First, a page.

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Neymar, left, and Gareth Bale, right, are just two examples of how the top two clubs in La Liga far outpace the rest of the copmetition. Pierre-Philippe Marcou / AFP
Neymar, left, and Gareth Bale, right, are just two examples of how the top two clubs in La Liga far outpace the rest of the copmetition. Pierre-Philippe Marcou / AFP

Primera Liga trying to grow into more than two-team show

Javier Tebas, La Liga's president, looks to level the financial playing field in Spain, while defending Real Madrid's €100m Bale deal.

DUBAI // By the end of Gareth Bale’s first 12 months at Real Madrid, he will have pocketed €6 million (Dh30.5m), the equivalent of one euro for each of Spain’s unemployed population.

Compare that to the level of expenditure at Rayo Vallecano, a La Liga competitor, whose entire playing budget is just €7m, and the disparity in revenue between Spanish football’s haves and have-nots is as blatant as a stonewall penalty.

This season marks a decade since Valencia won the domestic title and the side from the south of Spain remain the last club outside of Madrid or Barcelona to be crowned domestic champions. While lack of competitiveness has undoubtedly hurt the league’s progression, the presence of players such as Lionel Messi, Cristiano Ronaldo and Neymar ensure that at least the top teams remain attractive and growing.

One statistic rolled out by La Liga officials during a recent conversation in Dubai was that last season’s clasico attracted a television audience of 400 million viewers – three times that of the NFL’s Super Bowl. Javier Tebas, the president of the Spanish league, also hailed the fact the majority of the European and World Cup winners play in Spain.

A cynic might make note that el clasico features only two clubs, while the majority of the Spanish national team also play for the Big Two or in a different country. Remove Barcelona and Real Madrid and what do you have?

“We believe that there are other ingredients to La Liga than just these two teams,” Tebas said. “If you look at Atletico Madrid they have David Villa, and other teams provide international audiences, as well. Said that, having the two best clubs in the world can never be a problem. What we want is to raise the bar for other clubs to come up to that level.”

One way in which Tebas is attempting to achieve this is by overhauling the distribution of television rights fees, he said. According to La Liga’s president, the 2009 winners were given 13 times more TV money than the bottom-placed club. This year, the winners received 6.5 times as much. Within three years, Tebas wants to push it down to 4.5 times as much for the winners as the side who are 20th.

“We understand the situation and are taking measures to raise the overall bar, while never decreasing the level of Real Madrid and Barcelona,” he said. “The 2016/17 season is an important season in the financial plans of La Liga because some clubs that have had a hard time financially are going to be finally balanced by then.”

Madrid, with their 80,000 season-ticket holders, are able to spend more because they raise more – and not just from television. It is a similar situation at Barcelona, where their match with Rayo at Camp Nou saw the travelling season-ticket holders being charged €10-12 while the cheapest one-off ticket for a tourist was €97.

For a league looking to grow its international market – and it is for this reason Tebas, elected in April, has been on a worldwide charm offensive – surely the prohibitive tourist ticket prices threaten to hurt the league’s ambition?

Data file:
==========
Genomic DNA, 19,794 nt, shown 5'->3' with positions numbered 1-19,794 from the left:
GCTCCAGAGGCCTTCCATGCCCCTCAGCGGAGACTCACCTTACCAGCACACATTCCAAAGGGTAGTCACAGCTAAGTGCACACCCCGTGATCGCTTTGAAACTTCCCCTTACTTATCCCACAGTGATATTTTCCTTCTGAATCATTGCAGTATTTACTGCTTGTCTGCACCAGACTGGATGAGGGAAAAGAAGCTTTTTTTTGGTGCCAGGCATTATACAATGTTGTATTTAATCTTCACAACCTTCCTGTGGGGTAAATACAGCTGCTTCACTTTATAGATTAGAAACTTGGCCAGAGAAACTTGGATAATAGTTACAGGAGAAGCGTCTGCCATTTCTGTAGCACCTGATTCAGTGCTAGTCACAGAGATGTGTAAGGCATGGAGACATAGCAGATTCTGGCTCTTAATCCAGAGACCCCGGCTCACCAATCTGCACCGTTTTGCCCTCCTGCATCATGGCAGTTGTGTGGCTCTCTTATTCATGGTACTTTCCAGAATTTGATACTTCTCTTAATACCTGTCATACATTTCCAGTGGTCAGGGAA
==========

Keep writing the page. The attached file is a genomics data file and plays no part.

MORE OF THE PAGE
Tebas does not believe that to be the case.

“It’s cheap,” he said. “Because probably a Rolling Stones concert would be more expensive. Barcelona and Real Madrid are attractive to tourists; Messi and Neymar are like football’s Mick Jagger and Keith Richards. But while revenues are extremely important in football, it doesn’t necessarily translate into greater sporting performances. They are two different things.”

The ability of Madrid to raise the €91m (earlier reported as a record €100m) to buy Bale certainly aids their chances of success. Questions, however, have been raised regarding Madrid’s means of funding the deal, with Barcelona’s Gerard Pique accusing his rivals of living outside their means courtesy of help from the Spanish lender Bankia.

With Spain suffering from a dire economy and unprecedented unemployment rates, the Bale transfer was labelled immoral by some observers. Tebas denies Madrid used bank loans to fund the Bale deal, but he did concede part of the record £80m (Dh476.2m) fee paid to Manchester United in 2009 for Cristiano Ronaldo was funded by lenders.

“The problem is not borrowing the money, but returning it,” Tebas said. “In the case of Bale, the investment of Real Madrid has been completely funded by the club. Spending €100m is not necessarily a problem because the money is not being thrown down the drain. The problem is when you cannot pay your debts.

“Real Madrid have proved a successful model by paying back the loans through money generated by their investments. Those investments have also been very positive for the league in terms of attendances and interest, so it is definitely not a waste. As long as they pay that money back, then they fulfil their obligations. That is the logic.”

It is a logic not without risk, but Tebas insists it is a better model than that of several English Premier League clubs, some of whom rely on the personal wealth of foreign owners.

“What do you think is a more sensible model: one where you spend whatever revenues you make on a consistent and sustainable basis, or a model like Manchester City or Chelsea where you have somebody making substantial investments, but the level of investment is far from what they are able to bring in through revenues?”


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